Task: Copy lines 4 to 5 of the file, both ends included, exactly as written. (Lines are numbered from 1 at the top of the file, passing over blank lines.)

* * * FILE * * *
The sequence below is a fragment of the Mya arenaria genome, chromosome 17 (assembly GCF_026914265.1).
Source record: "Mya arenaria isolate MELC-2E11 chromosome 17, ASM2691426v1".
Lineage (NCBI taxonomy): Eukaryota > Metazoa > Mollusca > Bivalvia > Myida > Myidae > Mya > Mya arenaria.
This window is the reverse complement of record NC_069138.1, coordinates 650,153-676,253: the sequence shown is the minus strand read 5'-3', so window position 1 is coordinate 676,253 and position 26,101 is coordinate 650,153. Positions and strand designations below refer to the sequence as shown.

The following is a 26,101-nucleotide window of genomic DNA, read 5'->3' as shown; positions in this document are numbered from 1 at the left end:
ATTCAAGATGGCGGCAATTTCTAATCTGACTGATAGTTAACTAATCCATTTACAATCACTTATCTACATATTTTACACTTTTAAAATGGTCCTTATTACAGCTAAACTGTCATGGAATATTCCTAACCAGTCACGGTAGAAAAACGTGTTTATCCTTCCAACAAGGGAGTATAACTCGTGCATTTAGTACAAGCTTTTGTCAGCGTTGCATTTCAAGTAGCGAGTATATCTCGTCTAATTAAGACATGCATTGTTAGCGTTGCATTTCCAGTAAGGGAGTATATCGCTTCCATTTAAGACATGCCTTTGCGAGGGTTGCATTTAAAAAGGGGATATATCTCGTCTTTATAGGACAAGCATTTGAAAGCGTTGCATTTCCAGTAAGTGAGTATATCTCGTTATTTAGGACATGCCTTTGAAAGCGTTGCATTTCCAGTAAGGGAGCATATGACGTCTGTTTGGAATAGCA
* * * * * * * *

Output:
This window is the reverse complement of record NC_069138.1, coordinates 650,153-676,253: the sequence shown is the minus strand read 5'-3', so window position 1 is coordinate 676,253 and position 26,101 is coordinate 650,153. Positions and strand designations below refer to the sequence as shown.

The following is a 26,101-nucleotide window of genomic DNA, read 5'->3' as shown; positions in this document are numbered from 1 at the left end: